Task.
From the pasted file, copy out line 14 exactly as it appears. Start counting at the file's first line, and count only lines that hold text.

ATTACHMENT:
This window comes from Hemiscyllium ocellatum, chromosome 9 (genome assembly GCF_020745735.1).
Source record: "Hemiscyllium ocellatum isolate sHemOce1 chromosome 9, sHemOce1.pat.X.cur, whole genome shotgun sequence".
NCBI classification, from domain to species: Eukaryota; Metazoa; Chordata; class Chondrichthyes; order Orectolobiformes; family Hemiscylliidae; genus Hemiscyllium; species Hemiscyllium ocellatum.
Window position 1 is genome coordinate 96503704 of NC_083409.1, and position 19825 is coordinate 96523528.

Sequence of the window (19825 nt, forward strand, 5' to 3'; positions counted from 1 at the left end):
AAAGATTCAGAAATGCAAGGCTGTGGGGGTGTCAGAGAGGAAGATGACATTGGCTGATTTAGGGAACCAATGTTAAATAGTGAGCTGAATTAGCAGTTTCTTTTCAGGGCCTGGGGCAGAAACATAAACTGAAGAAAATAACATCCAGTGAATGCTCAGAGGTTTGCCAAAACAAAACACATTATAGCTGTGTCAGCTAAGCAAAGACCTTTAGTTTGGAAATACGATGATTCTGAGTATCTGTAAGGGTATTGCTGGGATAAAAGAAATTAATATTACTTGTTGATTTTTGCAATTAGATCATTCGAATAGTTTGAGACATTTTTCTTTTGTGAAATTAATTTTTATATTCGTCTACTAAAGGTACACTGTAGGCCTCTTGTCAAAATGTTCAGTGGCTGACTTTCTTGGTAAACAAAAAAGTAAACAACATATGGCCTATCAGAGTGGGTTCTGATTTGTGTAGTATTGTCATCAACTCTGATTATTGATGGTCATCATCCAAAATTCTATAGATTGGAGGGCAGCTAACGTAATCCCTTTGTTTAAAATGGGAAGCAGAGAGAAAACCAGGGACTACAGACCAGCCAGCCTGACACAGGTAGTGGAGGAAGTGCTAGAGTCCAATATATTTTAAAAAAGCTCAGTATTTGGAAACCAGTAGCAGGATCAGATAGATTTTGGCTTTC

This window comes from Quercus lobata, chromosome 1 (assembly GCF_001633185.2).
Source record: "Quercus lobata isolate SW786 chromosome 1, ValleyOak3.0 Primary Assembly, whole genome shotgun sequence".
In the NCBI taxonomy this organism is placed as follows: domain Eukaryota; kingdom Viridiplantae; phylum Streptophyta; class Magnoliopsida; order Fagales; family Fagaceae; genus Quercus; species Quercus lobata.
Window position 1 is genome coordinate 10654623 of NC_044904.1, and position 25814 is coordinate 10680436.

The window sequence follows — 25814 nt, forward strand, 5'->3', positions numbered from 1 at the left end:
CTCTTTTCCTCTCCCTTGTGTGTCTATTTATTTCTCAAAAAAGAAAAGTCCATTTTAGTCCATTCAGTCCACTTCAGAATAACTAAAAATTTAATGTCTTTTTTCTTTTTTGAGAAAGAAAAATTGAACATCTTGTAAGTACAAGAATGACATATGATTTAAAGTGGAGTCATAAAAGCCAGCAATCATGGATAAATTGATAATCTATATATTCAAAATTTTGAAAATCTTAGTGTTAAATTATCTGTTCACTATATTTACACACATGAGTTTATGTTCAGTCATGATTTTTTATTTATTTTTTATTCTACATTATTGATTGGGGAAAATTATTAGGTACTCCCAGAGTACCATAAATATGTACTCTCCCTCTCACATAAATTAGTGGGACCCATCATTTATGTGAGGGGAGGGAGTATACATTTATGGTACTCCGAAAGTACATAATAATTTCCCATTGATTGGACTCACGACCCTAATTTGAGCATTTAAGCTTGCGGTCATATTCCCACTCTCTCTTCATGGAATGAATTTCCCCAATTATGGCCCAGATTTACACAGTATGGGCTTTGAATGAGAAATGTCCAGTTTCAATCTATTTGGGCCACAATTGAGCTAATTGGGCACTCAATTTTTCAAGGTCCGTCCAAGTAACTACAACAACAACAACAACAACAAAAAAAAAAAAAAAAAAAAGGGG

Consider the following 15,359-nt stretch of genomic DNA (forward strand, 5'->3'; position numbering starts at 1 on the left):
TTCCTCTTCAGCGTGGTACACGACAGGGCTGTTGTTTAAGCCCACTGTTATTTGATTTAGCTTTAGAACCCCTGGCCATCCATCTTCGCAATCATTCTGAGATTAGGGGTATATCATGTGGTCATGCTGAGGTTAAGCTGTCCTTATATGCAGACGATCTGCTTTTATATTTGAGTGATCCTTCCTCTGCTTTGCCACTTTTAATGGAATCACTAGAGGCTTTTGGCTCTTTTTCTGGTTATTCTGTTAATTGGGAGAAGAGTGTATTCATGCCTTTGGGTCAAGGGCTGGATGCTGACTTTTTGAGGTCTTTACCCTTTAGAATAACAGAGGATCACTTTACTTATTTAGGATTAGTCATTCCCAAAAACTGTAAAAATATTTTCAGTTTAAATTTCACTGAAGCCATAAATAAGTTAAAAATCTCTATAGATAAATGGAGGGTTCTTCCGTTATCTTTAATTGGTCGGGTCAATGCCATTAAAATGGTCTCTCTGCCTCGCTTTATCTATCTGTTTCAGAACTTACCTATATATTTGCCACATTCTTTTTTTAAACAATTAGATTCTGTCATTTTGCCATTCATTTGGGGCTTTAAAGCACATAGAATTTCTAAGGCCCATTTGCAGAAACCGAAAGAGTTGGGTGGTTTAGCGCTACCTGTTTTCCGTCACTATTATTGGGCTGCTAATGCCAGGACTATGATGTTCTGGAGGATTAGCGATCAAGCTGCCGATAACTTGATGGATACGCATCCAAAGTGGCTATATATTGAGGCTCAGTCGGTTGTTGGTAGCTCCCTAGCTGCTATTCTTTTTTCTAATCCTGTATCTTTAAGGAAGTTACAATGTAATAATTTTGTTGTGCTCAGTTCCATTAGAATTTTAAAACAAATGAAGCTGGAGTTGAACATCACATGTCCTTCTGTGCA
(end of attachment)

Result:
TTCCTCTTCAGCGTGGTACACGACAGGGCTGTTGTTTAAGCCCACTGTTATTTGATTTAGCTTTAGAACCCCTGGCCATCCATCTTCGCAATCATTCTGAGATTAGGGGTATATCATGTGGTCATGCTGAGGTTAAGCTGTCCTTATATGCAGACGATCTGCTTTTATATTTGAGTGATCCTTCCTCTGCTTTGCCACTTTTAATGGAATCACTAGAGGCTTTTGGCTCTTTTTCTGGTTATTCTGTTAATTGGGAGAAGAGTGTATTCATGCCTTTGGGTCAAGGGCTGGATGCTGACTTTTTGAGGTCTTTACCCTTTAGAATAACAGAGGATCACTTTACTTATTTAGGATTAGTCATTCCCAAAAACTGTAAAAATATTTTCAGTTTAAATTTCACTGAAGCCATAAATAAGTTAAAAATCTCTATAGATAAATGGAGGGTTCTTCCGTTATCTTTAATTGGTCGGGTCAATGCCATTAAAATGGTCTCTCTGCCTCGCTTTATCTATCTGTTTCAGAACTTACCTATATATTTGCCACATTCTTTTTTTAAACAATTAGATTCTGTCATTTTGCCATTCATTTGGGGCTTTAAAGCACATAGAATTTCTAAGGCCCATTTGCAGAAACCGAAAGAGTTGGGTGGTTTAGCGCTACCTGTTTTCCGTCACTATTATTGGGCTGCTAATGCCAGGACTATGATGTTCTGGAGGATTAGCGATCAAGCTGCCGATAACTTGATGGATACGCATCCAAAGTGGCTATATATTGAGGCTCAGTCGGTTGTTGGTAGCTCCCTAGCTGCTATTCTTTTTTCTAATCCTGTATCTTTAAGGAAGTTACAATGTAATAATTTTGTTGTGCTCAGTTCCATTAGAATTTTAAAACAAATGAAGCTGGAGTTGAACATCACATGTCCTTCTGTGCA